2012-03-08 / News

Jamestown will be home to 2012 BioBlitz


All organisms living on the outskirts of North Road from Great Creek to South Pond should be prepared to come under close scrutiny in June. The reason: the Rhode Island Natural History Survey (RINHS) has chosen Jamestown to host its 2012 BioBlitz.

The BioBlitz is an annual event where scientists and volunteer naturalists scour a particular parcel of land for 24 straight hours. The goal: to tally every plant, animal and fungus. According to the RINHS, the event is designed to increase awareness of the variety of life that surrounds Rhode Islanders on even the most mundane looking land, and of the value of these species to the quality of residents’ lives.

“I’ve been trying to get the Rhode Island Natural History Survey to do Jamestown for a while now,” said Chris Powell, chairman emeritus of the town’s Conservation Commission. “We ended up convincing them that it would be a great place for the BioBlitz.”

Before the RINHS chose Jamestown there had to be a local group that was willing to take responsibility for logistics. Along with Powell, the Conservation Commission has been tasked with the duties. Without sponsors, the cost of the event would be around $5,000. To curtail the costs, Powell said he hopes to find supporters. One tent has already been donated, and he hopes to get another. The tents will be used to shelter microscopes and other scientific instruments. Also, a camping area will need to be set up and portable toilets will have to be on location.

Powell said he is hoping that people will register for the event. (There will be more information on how to register at a later date.) The cost will be around $20 per person, which will cover meals and coffee breaks.

Not everyone needs to be a zoologist or botanist to participate. Groups will be set up for each organism and a specialist in that particular field will accompany the cluster.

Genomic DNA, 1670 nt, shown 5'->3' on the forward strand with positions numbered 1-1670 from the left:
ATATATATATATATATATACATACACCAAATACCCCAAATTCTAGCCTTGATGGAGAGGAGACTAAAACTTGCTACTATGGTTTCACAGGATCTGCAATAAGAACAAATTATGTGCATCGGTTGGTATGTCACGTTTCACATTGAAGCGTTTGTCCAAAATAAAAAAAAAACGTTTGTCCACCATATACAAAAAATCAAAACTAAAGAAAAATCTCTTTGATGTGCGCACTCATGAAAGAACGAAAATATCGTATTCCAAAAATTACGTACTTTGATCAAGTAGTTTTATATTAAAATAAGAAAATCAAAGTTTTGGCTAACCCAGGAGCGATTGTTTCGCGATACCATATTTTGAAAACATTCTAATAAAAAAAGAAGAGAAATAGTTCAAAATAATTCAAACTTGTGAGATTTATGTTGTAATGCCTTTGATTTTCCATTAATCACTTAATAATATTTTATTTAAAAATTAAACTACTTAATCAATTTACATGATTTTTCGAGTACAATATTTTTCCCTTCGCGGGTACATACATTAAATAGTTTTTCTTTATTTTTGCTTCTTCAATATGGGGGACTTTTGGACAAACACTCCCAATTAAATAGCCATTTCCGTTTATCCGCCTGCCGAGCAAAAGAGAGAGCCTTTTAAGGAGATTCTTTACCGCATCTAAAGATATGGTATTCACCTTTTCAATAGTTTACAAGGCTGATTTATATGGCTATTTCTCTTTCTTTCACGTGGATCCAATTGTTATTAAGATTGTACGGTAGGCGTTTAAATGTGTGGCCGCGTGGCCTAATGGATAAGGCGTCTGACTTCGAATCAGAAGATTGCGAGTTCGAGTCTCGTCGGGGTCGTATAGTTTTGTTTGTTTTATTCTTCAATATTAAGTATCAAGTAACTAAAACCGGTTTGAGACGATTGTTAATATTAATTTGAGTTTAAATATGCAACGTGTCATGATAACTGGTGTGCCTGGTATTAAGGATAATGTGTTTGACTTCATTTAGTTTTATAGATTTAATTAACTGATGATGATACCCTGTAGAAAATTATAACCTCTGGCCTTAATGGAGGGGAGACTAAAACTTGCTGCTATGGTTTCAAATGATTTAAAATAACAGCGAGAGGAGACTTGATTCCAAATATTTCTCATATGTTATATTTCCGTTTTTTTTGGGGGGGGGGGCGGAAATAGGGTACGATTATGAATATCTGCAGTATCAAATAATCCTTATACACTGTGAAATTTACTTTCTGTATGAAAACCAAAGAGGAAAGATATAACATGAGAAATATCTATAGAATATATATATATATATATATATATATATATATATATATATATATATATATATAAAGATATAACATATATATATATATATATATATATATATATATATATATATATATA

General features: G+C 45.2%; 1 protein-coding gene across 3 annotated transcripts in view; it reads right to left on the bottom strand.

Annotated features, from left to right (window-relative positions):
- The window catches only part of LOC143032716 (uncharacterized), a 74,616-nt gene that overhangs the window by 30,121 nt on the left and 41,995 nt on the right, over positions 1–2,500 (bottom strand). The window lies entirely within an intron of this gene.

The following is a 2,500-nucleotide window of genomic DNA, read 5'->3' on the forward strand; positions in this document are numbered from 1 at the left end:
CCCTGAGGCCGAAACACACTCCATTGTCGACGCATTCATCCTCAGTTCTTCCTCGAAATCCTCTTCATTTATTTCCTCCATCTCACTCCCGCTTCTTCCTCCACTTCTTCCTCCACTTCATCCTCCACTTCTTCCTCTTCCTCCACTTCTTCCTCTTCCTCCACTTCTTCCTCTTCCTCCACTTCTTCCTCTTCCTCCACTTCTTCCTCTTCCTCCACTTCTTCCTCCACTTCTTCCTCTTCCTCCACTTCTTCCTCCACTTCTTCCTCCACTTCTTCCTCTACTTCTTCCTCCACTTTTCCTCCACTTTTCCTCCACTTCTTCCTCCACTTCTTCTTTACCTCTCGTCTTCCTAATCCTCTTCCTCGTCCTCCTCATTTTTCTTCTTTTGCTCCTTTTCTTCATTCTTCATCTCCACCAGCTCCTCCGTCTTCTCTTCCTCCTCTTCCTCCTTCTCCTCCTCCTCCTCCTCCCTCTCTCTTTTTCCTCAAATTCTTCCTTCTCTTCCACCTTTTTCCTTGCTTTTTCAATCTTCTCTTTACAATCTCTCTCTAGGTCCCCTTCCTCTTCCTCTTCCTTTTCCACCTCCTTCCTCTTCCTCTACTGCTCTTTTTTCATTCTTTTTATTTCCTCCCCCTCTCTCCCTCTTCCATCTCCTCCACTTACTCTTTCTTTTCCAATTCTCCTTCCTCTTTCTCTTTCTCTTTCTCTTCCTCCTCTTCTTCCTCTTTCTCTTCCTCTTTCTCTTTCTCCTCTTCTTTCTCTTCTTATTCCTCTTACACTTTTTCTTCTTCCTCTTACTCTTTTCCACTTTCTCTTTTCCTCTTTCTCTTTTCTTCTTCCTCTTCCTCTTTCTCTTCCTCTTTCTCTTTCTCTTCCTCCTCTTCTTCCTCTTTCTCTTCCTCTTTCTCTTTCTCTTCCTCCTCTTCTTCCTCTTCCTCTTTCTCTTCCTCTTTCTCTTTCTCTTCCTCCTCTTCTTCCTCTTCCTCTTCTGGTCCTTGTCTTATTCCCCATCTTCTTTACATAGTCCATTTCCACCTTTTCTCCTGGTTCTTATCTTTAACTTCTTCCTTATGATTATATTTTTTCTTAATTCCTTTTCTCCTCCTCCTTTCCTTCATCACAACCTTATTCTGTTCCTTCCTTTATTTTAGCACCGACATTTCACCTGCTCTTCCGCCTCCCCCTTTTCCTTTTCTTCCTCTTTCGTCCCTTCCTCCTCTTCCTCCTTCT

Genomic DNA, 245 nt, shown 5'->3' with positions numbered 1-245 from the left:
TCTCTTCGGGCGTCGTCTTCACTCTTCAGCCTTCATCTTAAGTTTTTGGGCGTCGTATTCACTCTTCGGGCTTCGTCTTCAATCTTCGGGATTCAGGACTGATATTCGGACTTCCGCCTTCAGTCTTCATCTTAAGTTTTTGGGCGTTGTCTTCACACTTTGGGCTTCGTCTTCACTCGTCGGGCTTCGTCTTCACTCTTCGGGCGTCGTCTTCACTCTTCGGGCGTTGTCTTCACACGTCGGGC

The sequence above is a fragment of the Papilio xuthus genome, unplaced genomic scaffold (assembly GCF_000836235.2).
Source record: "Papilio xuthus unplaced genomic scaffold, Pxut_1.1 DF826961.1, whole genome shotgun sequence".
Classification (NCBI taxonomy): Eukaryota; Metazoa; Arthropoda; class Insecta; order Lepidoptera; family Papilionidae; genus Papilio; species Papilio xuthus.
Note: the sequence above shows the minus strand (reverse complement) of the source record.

“We want people to sign up and participate,” Powell said. “There will be teams established for fish, birds, beetles, flowers, trees and everything else. Each team will have an expert in that particular field.”

The area that will be covered will include the Watson, Dutra, Neale and Hodgkiss farms, the Great Creek area, the Conanicut Island Sanctuary and the South Pond reservoir. More than 600 acres in all will be combed.

The RINHS said that Jamestown was chosen because of its diverse habitats, which includes a tidal creek, a salt marsh, coastal shoreline with a small barrier beach, extensive fresh water wetlands with wooded swamps, wet meadows and vernal pools, a reservoir, coastal scrub shrub, herbaceous uplands, forested areas, open fields, pastures and actively farmed areas.

Along with Powell, Conservation Commission Chairwoman Carol Trocki will oversee the event.

This is the 13th straight year that the RINHS has sponsored the BioBlitz. The inaugural event was held at Roger Williams Park in 2000 and 33 volunteers participated. Last year more than 200 naturalists were on hand for the BioBlitz that took place at Joslin Farm in Scituate. Other past locations include the Corn Neck area of Block Island, the Sprague Farm in Glocester, the Grills Preserve in Westerly, Trustom Pond in South Kingstown, the Cumberland Monastery and the University of Rhode Island’s Alton Jones Campus.

The BioBlitz will take place in Jamestown on June 8-9. An orientation will be held at the environmental education center at Roger Williams Park Zoo on May 3 from 5:30 to 8:30 p.m.

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